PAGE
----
Each classmate brings a different perspective from their respective discipline to each class and field seminar. Unlike a class on your home campus, which may be geared towards students of a particular major, each Williams-Mystic class is filled with students across all different disciplines and backgrounds. This offers you the unique opportunity to consider each topic from multiple lenses. At Williams-Mystic, you’ll come to understand that we all bring something different to the table, and that having representation from the voices of all disciplines is essential in order to tackle the world’s most pressing issues. These issues may include studying indigenous rights, sea-level rise, and how biodiversity is impacted by climate change.
During “Whale Week,” we studied whales in each course. In Marine Policy, we examined the policies in place to protect whales worldwide; in Marine Ecology, we studied the ‘whale pump,’ and how whales are an integral part of their ecosystems. In Literature of the Sea, we read Herman Melville’s Moby Dick on the last wooden whaling ship in the world, The Morgan, which resides at Mystic Seaport. In History of the Sea, we read about the history of whaling voyages. It was special to see the strengths of each of my classmates shine as they discussed their perspectives.
And at the end of each day, you’ll go home with your classmates and cook in the kitchen while jamming to music and laughing. My three housemates and I could not have been more different, but we formed a unit. Each Sunday, we ventured downtown to a new restaurant to share brunch and reflect on the past week—something we always looked forward to. One particularly gorgeous Sunday, we used bikes from the Williams-Mystic bike fleet to head downtown. We crossed the river, huge smiles on our faces. The flowers were in bloom, and downtown was bustling with tourists visiting the Seaport.
Almost every day during my Williams-Mystic semester, I spent sunset at Mystic Seaport, watching the sky melt into bright oranges and reds against a backdrop of the sails of tall ships. I sat on the docks and listened to the Mystic River swell beneath me. One night, time got away from me while cooking dinner, and I forgot to go to the Seaport at sunset. However, three of my classmates texted me to inform me about the bright red sky, because they knew that I was a sunset enthusiast. I ran down Bruggeman Place and through the Seaport, catching the tail-end of a fiery sky. It’s a small anecdote, but it speaks to the depth with which my classmates really knew me from living, working, and adventuring alongside each other each day. I felt so heard, and so seen for who I was, and for the things that I was passionate about.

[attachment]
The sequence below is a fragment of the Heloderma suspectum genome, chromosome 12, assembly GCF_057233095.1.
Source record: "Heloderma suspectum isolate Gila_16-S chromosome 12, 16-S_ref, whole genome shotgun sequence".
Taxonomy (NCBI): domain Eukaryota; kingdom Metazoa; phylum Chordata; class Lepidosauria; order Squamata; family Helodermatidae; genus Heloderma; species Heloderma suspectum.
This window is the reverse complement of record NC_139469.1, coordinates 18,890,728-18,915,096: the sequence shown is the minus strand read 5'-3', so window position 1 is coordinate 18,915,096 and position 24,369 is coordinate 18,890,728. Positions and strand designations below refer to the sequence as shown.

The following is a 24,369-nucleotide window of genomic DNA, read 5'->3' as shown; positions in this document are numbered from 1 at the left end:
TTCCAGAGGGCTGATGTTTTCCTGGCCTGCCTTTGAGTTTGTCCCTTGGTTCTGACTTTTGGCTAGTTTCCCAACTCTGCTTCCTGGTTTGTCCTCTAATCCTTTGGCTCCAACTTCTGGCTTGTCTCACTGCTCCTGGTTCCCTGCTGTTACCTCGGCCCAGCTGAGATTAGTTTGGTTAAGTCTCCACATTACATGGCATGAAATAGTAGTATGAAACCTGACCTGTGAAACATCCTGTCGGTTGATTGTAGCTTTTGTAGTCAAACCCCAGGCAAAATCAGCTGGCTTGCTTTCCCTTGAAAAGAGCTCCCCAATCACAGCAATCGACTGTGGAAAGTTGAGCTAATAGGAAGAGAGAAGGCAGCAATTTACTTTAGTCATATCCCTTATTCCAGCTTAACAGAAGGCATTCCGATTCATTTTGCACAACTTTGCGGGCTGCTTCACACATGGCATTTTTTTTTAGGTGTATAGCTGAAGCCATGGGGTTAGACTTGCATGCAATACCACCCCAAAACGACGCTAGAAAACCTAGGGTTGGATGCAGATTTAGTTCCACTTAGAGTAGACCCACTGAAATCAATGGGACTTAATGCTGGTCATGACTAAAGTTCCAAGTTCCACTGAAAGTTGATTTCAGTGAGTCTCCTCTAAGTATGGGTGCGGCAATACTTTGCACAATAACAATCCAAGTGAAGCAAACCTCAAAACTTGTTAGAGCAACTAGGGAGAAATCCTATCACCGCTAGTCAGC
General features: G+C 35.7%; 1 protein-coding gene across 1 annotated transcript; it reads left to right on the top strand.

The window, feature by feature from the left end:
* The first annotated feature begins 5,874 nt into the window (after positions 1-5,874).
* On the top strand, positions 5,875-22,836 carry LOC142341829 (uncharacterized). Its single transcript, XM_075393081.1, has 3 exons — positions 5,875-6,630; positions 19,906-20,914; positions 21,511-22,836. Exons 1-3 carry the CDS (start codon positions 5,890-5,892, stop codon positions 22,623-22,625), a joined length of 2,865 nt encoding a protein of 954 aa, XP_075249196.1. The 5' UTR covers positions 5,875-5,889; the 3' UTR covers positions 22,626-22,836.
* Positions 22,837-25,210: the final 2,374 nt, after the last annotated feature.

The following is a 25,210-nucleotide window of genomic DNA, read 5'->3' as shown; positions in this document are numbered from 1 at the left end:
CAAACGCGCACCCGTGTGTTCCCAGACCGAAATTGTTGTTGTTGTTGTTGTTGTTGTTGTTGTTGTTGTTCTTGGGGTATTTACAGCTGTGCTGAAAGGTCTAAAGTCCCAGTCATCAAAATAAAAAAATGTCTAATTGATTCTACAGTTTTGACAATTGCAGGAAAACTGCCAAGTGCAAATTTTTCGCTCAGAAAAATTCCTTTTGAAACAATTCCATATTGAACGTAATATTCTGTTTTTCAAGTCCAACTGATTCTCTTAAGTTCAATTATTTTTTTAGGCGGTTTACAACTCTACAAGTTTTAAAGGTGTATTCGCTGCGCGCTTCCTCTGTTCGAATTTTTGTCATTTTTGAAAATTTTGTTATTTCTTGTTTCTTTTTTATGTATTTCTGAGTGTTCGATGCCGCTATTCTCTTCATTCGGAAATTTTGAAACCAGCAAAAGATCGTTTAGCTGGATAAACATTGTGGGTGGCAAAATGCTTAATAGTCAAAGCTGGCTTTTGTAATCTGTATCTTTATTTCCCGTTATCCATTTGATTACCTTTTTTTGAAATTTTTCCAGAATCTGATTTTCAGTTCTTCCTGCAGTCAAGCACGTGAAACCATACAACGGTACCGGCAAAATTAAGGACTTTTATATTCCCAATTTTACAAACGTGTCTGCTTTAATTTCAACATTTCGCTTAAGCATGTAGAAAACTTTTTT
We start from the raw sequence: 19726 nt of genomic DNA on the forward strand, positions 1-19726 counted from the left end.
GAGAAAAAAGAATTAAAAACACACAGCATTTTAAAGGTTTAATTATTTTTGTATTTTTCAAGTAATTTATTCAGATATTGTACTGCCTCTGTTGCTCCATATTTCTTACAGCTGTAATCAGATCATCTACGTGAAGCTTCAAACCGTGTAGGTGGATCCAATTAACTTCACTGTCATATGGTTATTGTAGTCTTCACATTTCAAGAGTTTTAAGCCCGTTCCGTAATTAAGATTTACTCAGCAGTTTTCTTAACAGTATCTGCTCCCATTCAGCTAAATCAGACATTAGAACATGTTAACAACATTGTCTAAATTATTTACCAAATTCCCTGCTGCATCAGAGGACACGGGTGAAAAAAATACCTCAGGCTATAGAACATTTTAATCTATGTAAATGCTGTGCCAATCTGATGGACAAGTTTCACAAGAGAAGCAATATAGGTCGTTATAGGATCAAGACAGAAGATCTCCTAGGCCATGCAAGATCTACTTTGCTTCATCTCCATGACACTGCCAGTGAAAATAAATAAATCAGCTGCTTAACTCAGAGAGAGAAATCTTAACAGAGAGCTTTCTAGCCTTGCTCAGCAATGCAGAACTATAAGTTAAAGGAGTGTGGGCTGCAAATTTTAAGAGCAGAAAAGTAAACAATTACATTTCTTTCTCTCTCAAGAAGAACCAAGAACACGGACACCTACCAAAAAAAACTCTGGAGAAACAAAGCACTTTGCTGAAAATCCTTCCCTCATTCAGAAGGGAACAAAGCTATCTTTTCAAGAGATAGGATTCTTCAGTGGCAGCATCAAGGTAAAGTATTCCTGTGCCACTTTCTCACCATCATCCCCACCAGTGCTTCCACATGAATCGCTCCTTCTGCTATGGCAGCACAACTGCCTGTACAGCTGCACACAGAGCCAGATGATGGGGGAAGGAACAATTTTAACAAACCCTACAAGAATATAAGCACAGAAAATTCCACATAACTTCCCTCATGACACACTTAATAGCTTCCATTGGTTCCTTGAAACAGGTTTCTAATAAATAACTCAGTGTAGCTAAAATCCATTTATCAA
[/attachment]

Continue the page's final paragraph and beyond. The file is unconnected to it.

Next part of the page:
While discussing house norms and expectations with my housemates, I learned how to be a direct communicator. I learned how to compromise when our expectations differed, but we made it work anyway. I learned passion while seeing my classmates’ eyes light up during engaging conversations. And when my classmates and I saw all of the layers of each other—the beautiful, the messy—and embraced each other regardless, I learned love.
On a college campus, it’s easy for academics to feel all-consuming–like the biggest part of your identity. Students wear their backpacks everywhere, packed with textbooks and course packets. At Williams-Mystic, however, academics felt like a slice of who I was. I felt like the sum of my parts—a student, friend, sunset-chaser, writer, daughter, and adventurer. I learned about maritime science, history, literature, and policy during my Williams-Mystic semester—yes—but I also learned the power of listening intently to people. Of asking questions in our communities, and in the communities that we visit. Our professors placed value on our learning beyond the classroom, too. They knew—and instilled an understanding in us—that we could learn much, much more from the people and places around us than we ever possibly could from a textbook.